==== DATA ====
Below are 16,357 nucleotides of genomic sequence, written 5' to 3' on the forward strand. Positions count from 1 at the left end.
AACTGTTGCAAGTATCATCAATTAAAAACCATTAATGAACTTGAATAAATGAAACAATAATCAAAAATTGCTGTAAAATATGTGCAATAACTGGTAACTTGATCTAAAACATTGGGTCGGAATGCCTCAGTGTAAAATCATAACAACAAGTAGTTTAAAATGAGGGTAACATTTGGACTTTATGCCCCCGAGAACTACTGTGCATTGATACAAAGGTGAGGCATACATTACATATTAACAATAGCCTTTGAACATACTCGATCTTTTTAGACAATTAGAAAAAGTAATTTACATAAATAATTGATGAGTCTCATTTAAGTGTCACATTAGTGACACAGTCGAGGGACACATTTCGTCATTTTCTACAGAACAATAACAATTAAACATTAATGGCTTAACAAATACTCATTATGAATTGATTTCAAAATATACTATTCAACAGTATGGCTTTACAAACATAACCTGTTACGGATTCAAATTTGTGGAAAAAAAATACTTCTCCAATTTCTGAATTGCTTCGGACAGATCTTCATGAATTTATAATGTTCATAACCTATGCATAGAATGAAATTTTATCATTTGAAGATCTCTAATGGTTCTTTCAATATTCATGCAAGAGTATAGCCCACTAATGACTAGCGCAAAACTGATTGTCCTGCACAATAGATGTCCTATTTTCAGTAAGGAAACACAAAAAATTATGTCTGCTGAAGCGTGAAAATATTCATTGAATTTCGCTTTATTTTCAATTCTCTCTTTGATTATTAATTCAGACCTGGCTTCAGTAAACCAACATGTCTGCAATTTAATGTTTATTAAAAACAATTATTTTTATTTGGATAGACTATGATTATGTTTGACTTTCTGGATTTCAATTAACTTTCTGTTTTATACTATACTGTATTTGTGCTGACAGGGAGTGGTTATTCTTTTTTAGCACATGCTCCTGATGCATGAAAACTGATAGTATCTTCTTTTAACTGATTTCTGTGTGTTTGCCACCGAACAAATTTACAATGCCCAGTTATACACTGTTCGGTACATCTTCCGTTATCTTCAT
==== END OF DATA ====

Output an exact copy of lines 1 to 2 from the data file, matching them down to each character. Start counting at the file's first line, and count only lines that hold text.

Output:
Below are 16,357 nucleotides of genomic sequence, written 5' to 3' on the forward strand. Positions count from 1 at the left end.
AACTGTTGCAAGTATCATCAATTAAAAACCATTAATGAACTTGAATAAATGAAACAATAATCAAAAATTGCTGTAAAATATGTGCAATAACTGGTAACTTGATCTAAAACATTGGGTCGGAATGCCTCAGTGTAAAATCATAACAACAAGTAGTTTAAAATGAGGGTAACATTTGGACTTTATGCCCCCGAGAACTACTGTGCATTGATACAAAGGTGAGGCATACATTACATATTAACAATAGCCTTTGAACATACTCGATCTTTTTAGACAATTAGAAAAAGTAATTTACATAAATAATTGATGAGTCTCATTTAAGTGTCACATTAGTGACACAGTCGAGGGACACATTTCGTCATTTTCTACAGAACAATAACAATTAAACATTAATGGCTTAACAAATACTCATTATGAATTGATTTCAAAATATACTATTCAACAGTATGGCTTTACAAACATAACCTGTTACGGATTCAAATTTGTGGAAAAAAAATACTTCTCCAATTTCTGAATTGCTTCGGACAGATCTTCATGAATTTATAATGTTCATAACCTATGCATAGAATGAAATTTTATCATTTGAAGATCTCTAATGGTTCTTTCAATATTCATGCAAGAGTATAGCCCACTAATGACTAGCGCAAAACTGATTGTCCTGCACAATAGATGTCCTATTTTCAGTAAGGAAACACAAAAAATTATGTCTGCTGAAGCGTGAAAATATTCATTGAATTTCGCTTTATTTTCAATTCTCTCTTTGATTATTAATTCAGACCTGGCTTCAGTAAACCAACATGTCTGCAATTTAATGTTTATTAAAAACAATTATTTTTATTTGGATAGACTATGATTATGTTTGACTTTCTGGATTTCAATTAACTTTCTGTTTTATACTATACTGTATTTGTGCTGACAGGGAGTGGTTATTCTTTTTTAGCACATGCTCCTGATGCATGAAAACTGATAGTATCTTCTTTTAACTGATTTCTGTGTGTTTGCCACCGAACAAATTTACAATGCCCAGTTATACACTGTTCGGTACATCTTCCGTTATCTTCAT